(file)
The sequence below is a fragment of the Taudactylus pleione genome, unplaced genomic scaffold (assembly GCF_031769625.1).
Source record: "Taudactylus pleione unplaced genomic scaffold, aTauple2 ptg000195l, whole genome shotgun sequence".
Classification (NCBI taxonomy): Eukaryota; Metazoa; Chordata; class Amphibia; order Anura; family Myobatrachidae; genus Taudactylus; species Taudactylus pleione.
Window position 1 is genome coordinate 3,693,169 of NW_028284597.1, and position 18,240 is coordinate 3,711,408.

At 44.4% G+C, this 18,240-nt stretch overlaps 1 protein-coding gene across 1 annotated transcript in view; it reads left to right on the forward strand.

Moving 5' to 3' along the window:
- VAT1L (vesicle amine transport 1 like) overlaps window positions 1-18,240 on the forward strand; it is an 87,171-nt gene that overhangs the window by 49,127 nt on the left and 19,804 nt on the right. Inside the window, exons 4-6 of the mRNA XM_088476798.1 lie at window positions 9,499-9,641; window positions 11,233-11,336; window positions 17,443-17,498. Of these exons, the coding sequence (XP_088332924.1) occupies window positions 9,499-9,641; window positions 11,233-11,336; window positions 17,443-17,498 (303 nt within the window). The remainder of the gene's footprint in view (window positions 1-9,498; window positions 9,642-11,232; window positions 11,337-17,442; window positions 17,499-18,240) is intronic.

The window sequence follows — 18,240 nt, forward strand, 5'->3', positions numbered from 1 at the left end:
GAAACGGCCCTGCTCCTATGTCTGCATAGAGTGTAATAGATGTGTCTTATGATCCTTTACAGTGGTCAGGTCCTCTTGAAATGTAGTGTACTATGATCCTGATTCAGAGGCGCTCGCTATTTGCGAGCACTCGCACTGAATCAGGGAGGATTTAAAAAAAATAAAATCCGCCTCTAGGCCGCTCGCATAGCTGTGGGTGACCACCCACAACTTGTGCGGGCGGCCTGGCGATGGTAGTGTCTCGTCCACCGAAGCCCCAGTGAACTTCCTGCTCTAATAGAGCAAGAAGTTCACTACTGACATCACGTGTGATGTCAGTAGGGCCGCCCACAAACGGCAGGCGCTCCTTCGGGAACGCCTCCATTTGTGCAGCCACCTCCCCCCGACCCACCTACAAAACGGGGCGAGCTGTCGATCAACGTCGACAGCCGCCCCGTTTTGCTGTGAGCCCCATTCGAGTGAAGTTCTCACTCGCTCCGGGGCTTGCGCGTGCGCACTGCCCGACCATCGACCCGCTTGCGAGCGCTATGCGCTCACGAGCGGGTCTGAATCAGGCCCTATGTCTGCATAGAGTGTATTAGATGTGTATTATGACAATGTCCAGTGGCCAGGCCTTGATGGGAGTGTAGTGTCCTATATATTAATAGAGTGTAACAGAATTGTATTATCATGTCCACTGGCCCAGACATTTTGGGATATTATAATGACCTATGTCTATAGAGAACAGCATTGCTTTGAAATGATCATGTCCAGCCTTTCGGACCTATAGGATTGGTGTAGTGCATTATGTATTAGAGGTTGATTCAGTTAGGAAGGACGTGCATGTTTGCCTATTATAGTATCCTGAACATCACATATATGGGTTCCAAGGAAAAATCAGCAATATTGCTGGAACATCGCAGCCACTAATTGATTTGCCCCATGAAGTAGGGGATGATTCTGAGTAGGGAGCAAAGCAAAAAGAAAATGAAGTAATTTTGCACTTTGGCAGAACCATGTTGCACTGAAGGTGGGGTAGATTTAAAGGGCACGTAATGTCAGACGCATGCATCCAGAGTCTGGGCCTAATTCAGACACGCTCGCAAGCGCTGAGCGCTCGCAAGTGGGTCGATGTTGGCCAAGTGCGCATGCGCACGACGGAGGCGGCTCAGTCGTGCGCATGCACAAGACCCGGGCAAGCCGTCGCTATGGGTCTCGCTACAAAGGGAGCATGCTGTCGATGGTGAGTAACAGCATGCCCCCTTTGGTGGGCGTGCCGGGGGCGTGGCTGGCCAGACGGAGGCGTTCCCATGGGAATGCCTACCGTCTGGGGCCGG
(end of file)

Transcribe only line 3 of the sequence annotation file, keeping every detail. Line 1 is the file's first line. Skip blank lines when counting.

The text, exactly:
Classification (NCBI taxonomy): Eukaryota; Metazoa; Chordata; class Amphibia; order Anura; family Myobatrachidae; genus Taudactylus; species Taudactylus pleione.